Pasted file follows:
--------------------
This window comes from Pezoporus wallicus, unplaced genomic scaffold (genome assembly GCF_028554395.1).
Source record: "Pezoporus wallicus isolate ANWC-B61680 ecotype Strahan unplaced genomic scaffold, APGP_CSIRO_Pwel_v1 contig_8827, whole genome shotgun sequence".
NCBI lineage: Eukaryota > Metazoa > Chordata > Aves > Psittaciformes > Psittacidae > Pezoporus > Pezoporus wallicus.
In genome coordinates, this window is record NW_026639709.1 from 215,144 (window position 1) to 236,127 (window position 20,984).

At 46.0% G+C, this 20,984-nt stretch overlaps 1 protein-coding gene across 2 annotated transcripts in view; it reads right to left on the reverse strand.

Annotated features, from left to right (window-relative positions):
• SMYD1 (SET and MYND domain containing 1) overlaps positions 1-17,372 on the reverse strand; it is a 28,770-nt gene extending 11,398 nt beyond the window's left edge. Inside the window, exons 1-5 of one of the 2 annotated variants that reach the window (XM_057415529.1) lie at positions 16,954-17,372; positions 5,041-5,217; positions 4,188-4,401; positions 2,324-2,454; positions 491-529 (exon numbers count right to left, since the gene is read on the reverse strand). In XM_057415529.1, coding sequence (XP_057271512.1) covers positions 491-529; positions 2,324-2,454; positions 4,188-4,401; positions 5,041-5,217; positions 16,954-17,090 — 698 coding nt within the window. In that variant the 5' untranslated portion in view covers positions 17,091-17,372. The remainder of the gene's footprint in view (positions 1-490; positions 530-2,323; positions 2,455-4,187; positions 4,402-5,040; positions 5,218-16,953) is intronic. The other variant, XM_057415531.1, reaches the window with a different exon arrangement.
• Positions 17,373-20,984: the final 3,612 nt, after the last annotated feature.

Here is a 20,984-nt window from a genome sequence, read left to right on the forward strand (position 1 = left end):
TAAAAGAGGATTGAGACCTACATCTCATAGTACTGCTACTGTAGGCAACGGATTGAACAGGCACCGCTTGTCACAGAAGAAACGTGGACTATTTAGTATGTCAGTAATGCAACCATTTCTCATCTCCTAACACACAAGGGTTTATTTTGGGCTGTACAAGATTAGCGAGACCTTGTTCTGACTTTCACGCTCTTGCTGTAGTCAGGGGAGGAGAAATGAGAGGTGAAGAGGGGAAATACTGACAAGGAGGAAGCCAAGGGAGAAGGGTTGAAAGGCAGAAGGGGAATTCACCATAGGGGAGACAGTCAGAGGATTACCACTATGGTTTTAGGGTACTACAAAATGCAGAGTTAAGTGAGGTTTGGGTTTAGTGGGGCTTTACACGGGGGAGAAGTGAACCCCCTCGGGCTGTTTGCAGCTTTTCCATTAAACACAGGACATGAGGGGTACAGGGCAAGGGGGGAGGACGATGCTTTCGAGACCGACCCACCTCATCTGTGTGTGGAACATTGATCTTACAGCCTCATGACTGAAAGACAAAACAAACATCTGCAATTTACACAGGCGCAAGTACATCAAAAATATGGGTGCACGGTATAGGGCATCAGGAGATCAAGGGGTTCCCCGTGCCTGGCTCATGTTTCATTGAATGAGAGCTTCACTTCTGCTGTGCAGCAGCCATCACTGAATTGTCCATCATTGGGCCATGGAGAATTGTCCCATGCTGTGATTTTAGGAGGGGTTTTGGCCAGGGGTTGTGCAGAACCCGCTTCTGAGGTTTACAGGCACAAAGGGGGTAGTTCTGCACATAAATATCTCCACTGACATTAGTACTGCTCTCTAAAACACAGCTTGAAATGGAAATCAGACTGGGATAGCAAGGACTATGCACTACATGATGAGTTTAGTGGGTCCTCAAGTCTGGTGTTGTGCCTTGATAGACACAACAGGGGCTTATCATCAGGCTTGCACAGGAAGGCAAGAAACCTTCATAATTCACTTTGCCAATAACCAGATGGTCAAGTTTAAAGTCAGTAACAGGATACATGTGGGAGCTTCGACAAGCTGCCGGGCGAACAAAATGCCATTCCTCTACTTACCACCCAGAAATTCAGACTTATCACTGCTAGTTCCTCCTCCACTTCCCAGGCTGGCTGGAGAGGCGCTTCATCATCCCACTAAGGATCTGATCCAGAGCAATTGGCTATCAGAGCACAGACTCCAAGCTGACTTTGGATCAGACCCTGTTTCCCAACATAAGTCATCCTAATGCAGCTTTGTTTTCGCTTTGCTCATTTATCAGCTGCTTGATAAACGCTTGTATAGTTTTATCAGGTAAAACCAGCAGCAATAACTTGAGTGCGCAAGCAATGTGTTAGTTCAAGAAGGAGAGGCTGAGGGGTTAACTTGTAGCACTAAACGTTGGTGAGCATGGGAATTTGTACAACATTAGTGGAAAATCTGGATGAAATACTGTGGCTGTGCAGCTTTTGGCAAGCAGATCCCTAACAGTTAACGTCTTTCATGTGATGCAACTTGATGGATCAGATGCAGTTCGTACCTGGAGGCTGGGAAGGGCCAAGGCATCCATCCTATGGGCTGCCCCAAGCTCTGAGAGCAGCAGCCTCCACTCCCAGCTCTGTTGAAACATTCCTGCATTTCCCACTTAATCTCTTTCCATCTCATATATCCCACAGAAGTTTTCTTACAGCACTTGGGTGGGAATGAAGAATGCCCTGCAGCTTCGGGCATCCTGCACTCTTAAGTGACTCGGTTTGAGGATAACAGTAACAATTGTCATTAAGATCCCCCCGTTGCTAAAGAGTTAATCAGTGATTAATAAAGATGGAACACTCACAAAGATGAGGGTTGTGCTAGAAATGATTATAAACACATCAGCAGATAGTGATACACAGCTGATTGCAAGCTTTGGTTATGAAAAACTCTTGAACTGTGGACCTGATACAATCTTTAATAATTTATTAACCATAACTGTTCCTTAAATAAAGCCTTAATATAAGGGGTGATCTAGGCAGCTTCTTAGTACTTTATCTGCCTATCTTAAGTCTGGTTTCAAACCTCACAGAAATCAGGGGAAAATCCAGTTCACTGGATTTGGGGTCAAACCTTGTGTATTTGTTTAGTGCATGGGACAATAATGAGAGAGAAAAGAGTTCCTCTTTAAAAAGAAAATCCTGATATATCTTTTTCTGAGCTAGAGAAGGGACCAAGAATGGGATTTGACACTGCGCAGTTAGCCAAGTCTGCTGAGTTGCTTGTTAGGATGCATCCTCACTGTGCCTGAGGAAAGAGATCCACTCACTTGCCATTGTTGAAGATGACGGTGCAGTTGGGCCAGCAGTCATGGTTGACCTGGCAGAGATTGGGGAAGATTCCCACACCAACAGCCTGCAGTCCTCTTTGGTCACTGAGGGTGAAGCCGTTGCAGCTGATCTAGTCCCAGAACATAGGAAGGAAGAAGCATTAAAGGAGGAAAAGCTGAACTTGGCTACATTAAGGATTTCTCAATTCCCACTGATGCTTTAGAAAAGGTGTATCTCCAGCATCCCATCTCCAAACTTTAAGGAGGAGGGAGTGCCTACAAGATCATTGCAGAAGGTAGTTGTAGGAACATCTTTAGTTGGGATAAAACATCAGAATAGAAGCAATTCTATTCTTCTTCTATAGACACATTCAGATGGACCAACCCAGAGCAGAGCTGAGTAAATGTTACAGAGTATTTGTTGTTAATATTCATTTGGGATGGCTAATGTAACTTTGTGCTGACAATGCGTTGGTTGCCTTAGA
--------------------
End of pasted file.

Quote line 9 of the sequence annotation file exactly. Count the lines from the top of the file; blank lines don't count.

Here is a 20,984-nt window from a genome sequence, read left to right on the forward strand (position 1 = left end):